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|In-Laws, Breaking Laws: "Meet the Parents" and "Get Carter"|
|Movies - Reviews|
|Written by Mike Schulz|
|Tuesday, 10 October 2000 18:00|
MEET THE PARENTS
I’m not sure that any movie genre is harder to critique than the Sitcom Disguised as Feature Film. You know the sort: a comedy, usually with faux-dramatic undertones, filled with likable actors playing likable people (even the antagonists are more pesky than dangerous), where the characters’ dilemmas are sorted out neatly in under two hours, and with no serious harm coming to any of them in the end. The dialogue is moderately witty, the physical gags are predictable but amusing, the lighting is overly bright, and the score is bouncy, with moments of sap when the characters show their “souls.” What’s to discuss? You know going in what to expect, and when the film in question is pulled off well, as Jay Roach’s Meet the Parents is, you leave feeling serene and comfortable.
What some of us don’t feel, though, is satisfied. I sat through Meet the Parents contented enough, admiring the skillful work of many in the cast, and I even laughed out loud a couple of times. It’s completely harmless, and it’s diverting enough. It’s also rather infuriating, because, like many a sitcom, it goes for easy chuckles when something edgier is obviously called for, it repeats its running gags ad nauseum, and it’s so caught up in its nice, safe, unrealistic TV world that you don’t believe a minute of it. TV sitcoms are generally a half-hour long with eight minutes of commercials sandwiched within them for a reason; the reassuring sameness of them does more to anesthetize you than excite you, and when stretched to two hours the format falls apart. You might very well like Meet the Parents, but you won’t feel like you’ve actually seen a movie.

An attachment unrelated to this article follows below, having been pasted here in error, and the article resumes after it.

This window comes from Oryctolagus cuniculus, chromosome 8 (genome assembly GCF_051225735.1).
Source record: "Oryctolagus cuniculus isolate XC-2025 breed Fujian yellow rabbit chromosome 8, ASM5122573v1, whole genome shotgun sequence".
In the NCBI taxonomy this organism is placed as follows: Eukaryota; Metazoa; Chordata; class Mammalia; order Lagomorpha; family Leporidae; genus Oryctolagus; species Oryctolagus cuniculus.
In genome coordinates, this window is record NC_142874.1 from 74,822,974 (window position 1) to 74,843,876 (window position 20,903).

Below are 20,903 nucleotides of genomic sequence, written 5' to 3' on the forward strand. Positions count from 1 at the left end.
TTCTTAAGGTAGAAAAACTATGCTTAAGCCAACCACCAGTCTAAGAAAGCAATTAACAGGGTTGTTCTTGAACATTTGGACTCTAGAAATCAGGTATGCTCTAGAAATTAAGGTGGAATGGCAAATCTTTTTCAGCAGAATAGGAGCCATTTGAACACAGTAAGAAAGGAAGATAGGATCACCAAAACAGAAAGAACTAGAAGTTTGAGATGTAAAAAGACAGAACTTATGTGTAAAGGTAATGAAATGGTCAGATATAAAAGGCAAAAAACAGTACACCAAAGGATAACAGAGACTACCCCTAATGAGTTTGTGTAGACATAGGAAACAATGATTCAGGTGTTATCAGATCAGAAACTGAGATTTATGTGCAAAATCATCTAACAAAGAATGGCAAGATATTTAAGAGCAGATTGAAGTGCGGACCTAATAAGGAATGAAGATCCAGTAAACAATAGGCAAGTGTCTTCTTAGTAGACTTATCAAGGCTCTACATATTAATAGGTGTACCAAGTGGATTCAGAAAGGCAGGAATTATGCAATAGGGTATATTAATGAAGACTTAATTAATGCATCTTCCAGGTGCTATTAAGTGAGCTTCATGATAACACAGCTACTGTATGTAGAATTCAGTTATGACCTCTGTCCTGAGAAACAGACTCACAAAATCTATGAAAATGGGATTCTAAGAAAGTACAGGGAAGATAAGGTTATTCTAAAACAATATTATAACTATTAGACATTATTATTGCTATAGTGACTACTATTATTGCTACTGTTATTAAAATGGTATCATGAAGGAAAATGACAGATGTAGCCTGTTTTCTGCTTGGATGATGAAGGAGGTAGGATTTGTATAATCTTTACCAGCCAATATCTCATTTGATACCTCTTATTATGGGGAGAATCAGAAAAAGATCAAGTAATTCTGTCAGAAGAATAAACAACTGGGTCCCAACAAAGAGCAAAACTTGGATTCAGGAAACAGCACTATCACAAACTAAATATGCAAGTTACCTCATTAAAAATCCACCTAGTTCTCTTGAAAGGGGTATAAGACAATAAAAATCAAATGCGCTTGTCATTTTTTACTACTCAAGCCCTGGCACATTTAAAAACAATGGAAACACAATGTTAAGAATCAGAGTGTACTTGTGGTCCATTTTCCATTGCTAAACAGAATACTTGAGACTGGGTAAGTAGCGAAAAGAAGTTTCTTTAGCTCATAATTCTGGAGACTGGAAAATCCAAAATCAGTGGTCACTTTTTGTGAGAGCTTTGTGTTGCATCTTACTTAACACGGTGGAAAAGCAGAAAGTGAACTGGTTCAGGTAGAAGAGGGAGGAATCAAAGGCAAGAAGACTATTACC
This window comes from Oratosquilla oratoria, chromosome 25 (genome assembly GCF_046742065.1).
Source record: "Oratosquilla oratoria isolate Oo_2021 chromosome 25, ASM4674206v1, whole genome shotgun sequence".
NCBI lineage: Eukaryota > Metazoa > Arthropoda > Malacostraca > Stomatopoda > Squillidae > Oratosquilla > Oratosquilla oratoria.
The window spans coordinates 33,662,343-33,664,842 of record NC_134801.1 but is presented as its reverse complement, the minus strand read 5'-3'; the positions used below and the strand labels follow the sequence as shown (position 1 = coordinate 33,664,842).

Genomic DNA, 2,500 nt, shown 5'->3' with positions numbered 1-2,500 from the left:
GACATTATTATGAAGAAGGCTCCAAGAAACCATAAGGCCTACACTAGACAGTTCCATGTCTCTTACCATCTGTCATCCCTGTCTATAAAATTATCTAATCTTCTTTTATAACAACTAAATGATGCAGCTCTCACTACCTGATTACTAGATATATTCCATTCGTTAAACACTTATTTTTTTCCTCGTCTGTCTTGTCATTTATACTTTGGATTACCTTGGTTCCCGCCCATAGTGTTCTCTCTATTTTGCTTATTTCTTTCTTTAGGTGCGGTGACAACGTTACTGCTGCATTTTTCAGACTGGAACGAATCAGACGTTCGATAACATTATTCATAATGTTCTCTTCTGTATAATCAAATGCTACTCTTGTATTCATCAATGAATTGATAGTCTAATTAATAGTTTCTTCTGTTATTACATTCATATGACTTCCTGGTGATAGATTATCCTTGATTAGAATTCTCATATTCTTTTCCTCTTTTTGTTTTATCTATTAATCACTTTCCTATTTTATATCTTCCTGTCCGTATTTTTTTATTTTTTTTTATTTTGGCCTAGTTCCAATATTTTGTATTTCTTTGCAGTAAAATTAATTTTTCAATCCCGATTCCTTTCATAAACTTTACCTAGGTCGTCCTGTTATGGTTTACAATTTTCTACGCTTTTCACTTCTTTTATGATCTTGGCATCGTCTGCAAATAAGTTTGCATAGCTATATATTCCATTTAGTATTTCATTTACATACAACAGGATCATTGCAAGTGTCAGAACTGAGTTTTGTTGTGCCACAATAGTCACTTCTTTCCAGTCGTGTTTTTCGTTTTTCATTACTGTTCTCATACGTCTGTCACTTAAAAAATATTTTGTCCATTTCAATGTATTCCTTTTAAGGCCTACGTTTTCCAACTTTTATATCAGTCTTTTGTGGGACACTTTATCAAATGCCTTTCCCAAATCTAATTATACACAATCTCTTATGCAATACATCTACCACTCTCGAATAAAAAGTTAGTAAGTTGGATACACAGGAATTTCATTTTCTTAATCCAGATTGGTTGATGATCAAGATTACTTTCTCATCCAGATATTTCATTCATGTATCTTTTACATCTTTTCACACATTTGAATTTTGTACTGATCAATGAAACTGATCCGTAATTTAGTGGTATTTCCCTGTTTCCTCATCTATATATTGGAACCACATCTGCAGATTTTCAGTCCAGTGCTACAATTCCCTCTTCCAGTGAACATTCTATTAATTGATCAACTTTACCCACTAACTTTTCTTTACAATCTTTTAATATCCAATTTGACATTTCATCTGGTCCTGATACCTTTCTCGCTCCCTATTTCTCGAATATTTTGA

Ben Stiller plays a male nurse named Greg Focker, and the combination of that profession and that surname immediately tips you off that you’ve entered sitcom territory. (If you wager a guess on how many jokes are based on Mr. Focker – say it out loud – being a nurse, you’ve under-guessed by about a hundred.) Greg is deeply in love with Pam Byrnes (Teri Polo) and wants to propose, but is tipped off that he’ll only win her hand by passing muster with her dad. Pop is played by Robert De Niro, and it barely matters that Mr. Byrnes (a nod to Monty Burns from The Simpsons?) was once an operative for the CIA and has a working lie-detector in his basement – he’s De Niro, and a more intimidating father-in-law-to-be is nearly unimaginable. Meet the Parents follows Greg’s struggles to win over Pam’s father and mother (Blythe Danner), which result in a great many mortifying verbal embarrassments, and even more physical ones, as Greg nearly wrecks the Byrnes’ home as they host a wedding for their other daughter.